Here at Casa de Suna, it’s our mission to make sure you always feel prepared to host in style - from our delicious recipe roundups to tablescape tips to our curated cocktails.
But beyond the cocktail list lies something that we love equally: incredible wine. And because we know there are all sorts of holiday parties that lie ahead, we wanted to make sure you were armed with all of our tips for pairing food and wine with elegance and ease. Read on for our favorite holiday foods – and how we’d pair each with a wine.
The Christmas Treat: Bûche de Nöel
The Background: Known in English-speaking countries as a “yule log,” the bûche de nöel is a decadent and intricate French Christmas cake made to look like a fireplace log at Christmastime. It’s one of those Christmas desserts that you’ll never go without once you try it for the first time.
The Pairing: Sweet wines tend to go best with desserts like these, to help complement their natural richness–but nothing too dry!
Our Pick: This white blend, Gut Oggau “Theodora” (2022), from renowned New York City wine merchants Astor Wine (you can never go wrong with their picks). Bonus points that it’s made without added sulfur.
The Christmas treat: Mince Pies
The Background: If you’re not from the United Kingdom, you may not be familiar with mince pies. But across the pond, they’re pretty much ubiquitous at this time year of year. Typically, mince pies are a sweet pastry filled with fruit and soaked in a liqueur like brandy. According to Historic UK, though, they held a different meaning back in the day (and we really mean back in the day–they originated around the Tudor period, likely the late 1400s). Shaped like a manger and made from 13 ingredients, their purpose was to represent Jesus and his disciples. They were also savory–in addition to the dried fruit they’re now known for, they contained lamb, to represent the three wise men. After the Reformation, they took on a round shape–and sometime in the 20th century, they permanently evolved into their present sweet treat form. Quite a lot of backstory for a little pie!
The Pairing: Dessert wines, like Port and Madeira, are your best bet when it comes to a Christmas pie, similar to the yule log pairing. This is because sugar brings out dryness in wines–so anything you’re drinking with a dessert will end up tasting much dryer than it actually is–hence why your best bet is to avoid the drier varieties when you’re snacking on sweets.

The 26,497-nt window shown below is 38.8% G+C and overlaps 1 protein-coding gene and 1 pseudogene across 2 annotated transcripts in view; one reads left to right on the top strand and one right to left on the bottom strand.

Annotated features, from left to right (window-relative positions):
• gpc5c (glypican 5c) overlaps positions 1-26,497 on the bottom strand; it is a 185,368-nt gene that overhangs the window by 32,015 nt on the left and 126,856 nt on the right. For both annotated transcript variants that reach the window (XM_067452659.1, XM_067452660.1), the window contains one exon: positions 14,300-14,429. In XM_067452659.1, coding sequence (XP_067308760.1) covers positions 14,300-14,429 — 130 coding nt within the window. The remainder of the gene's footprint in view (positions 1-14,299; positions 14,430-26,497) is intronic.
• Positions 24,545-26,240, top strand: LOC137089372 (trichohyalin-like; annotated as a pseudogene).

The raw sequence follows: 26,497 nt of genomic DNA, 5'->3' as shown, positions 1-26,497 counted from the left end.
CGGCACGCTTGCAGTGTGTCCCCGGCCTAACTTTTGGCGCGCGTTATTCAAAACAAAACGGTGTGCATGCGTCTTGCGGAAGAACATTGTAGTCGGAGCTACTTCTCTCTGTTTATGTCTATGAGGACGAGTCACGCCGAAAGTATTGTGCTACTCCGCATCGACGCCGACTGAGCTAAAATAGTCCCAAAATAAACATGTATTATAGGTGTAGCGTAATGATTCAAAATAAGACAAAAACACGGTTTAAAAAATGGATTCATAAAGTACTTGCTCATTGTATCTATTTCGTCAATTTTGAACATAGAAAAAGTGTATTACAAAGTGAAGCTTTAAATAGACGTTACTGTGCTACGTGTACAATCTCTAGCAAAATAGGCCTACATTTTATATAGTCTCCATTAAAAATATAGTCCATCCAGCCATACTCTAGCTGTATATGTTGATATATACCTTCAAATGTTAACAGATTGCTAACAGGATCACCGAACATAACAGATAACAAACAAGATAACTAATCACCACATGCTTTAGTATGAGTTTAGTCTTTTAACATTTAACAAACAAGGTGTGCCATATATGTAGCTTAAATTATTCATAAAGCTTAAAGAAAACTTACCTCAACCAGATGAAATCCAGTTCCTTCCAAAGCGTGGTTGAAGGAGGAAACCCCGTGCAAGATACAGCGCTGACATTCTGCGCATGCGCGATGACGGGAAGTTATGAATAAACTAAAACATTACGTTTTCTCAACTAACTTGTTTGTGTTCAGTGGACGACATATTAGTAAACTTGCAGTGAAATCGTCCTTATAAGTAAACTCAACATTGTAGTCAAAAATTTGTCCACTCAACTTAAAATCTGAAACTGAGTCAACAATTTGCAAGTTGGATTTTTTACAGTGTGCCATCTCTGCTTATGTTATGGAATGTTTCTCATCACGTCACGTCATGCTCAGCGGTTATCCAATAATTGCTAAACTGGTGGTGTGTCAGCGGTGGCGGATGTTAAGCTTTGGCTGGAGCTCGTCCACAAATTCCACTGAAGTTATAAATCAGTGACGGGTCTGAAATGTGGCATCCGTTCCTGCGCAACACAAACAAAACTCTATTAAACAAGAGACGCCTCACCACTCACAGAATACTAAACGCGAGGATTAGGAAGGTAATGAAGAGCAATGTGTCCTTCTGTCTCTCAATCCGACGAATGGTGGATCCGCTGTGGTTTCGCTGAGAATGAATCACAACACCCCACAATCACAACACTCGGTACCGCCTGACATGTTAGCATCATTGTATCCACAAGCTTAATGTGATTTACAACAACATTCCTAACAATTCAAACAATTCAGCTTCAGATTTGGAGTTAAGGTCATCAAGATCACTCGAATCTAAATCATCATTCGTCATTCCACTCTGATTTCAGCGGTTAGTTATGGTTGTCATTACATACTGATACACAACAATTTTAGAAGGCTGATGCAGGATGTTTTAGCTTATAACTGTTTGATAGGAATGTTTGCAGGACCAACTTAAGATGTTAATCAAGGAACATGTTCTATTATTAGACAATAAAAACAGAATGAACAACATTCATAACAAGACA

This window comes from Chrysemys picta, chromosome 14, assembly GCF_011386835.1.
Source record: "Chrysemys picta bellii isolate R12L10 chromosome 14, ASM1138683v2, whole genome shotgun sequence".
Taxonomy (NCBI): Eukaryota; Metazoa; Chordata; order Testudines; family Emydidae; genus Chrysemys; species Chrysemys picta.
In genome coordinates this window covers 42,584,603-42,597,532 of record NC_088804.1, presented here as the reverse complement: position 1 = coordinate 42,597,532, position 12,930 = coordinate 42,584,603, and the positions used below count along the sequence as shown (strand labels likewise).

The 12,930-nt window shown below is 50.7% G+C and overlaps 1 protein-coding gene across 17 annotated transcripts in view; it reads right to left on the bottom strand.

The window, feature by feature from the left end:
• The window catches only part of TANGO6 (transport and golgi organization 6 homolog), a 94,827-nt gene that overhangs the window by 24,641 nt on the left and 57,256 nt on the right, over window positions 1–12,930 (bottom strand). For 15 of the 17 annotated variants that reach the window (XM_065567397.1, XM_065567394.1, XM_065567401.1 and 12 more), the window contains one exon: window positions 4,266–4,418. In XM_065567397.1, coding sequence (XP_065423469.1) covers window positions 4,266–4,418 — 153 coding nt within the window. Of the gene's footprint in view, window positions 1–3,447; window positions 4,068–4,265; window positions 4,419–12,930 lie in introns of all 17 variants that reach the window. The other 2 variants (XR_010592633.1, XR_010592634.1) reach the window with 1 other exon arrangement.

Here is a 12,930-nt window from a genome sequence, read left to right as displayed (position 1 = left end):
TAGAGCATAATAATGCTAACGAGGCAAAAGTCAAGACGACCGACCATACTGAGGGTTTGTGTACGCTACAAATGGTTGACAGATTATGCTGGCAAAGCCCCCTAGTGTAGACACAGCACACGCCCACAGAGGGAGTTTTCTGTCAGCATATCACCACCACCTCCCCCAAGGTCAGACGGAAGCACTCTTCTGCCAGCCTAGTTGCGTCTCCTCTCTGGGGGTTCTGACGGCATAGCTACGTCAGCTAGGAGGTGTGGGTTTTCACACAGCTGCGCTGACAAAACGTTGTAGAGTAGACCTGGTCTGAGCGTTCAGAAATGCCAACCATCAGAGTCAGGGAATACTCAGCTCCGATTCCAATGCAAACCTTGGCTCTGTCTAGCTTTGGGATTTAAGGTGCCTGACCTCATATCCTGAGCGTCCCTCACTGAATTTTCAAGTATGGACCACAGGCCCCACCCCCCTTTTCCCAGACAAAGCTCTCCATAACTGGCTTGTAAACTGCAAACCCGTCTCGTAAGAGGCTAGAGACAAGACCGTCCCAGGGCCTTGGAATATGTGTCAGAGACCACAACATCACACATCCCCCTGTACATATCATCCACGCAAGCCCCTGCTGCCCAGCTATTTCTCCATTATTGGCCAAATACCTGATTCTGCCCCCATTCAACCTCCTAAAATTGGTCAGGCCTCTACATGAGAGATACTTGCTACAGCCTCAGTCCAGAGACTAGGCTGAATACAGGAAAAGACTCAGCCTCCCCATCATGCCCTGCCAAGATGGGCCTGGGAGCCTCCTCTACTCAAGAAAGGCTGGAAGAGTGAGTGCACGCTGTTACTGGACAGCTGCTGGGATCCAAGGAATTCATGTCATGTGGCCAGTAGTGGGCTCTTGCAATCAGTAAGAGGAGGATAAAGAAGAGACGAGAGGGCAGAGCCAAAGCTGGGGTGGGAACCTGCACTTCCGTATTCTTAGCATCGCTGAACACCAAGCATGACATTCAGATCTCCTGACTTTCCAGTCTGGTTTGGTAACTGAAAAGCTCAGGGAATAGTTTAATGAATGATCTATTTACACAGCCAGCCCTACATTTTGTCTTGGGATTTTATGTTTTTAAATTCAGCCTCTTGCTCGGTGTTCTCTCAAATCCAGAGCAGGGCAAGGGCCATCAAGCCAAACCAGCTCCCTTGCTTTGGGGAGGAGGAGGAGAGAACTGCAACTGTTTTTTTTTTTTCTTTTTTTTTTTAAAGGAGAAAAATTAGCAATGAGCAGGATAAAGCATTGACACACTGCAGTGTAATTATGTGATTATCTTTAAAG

Our Pick: Belem’s Dolce Full-Bodied Madeira
Feast of the Seven Fishes
The Background: In many Italian-American households across the country, Christmas Eve means the ultimate feast. It’s not a religious celebration so much as it’s simply a tradition in many households, although some say the seven fishes represent the seven sacraments in the Bible, while others still say they stand for the seven hills of Rome. As to why this holiday is seemingly absent in Italy itself–it seems to be connected back to an influx of immigration from Southern Italy to the United States in the 19th and 20th centuries, during which many of the Southern Italians–who grew up on the coast–brought their love for perfectly-prepared fresh fish stateside. The fish involved in the feast are: clams, mussels, halibut, shrimp, anchovy, calamari, and scallops.
The Pairing: When it comes to pairing wine with shellfish, most purveyors recommend a sparkling option. We’d pick Pet-Nat for the shellfish courses and transition to a mineral-forward white for the rest.
The Christmas Treat: Roast Turkey
The Background: According to a YouGov Poll, roast turkey is one of the most popular Christmas dishes in America (and we have it on good authority that it’s equally popular both in Canada and across the pond). And while so much of the conversation when it comes to turkey centers around how to properly prepare it (by the way, we’ve got that all sorted out for you–just tap our recipe in the link above), the real unanswered question is what to drink with it.
The Pairing: As with our aforementioned seven-fish feast, turkey does well when offset by a crisp white, especially when you’re consuming the light meat. If you’re more of a dark meat fan, a light-bodied red will do very well, too.
The Christmas treat: Baked Ham
The Background: The background on this one is a bit more brutal than our other favorite Christmas treats – allegedly, this tradition stems from an ancient German ritual during which those practicing paganism would sacrifice a boar to Freyr, the God of fertility, harvest, and boars. The more you know! While that ancient tradition no longer stands today, we’re certainly grateful it led to a lifetime of delicious Christmas dinners.
The Pairing: Finally, a Christmas meal that calls for red! The bold earthiness of a Pinot Noir will balance out the ham’s smoky, salty flavor nicely.
Our Picks: Florèz Wines Noble Oble Pinot Noir
That’s it for our Christmas pairing picks! We hope you have a festive holiday–with delicious drinks to match. Cin cin!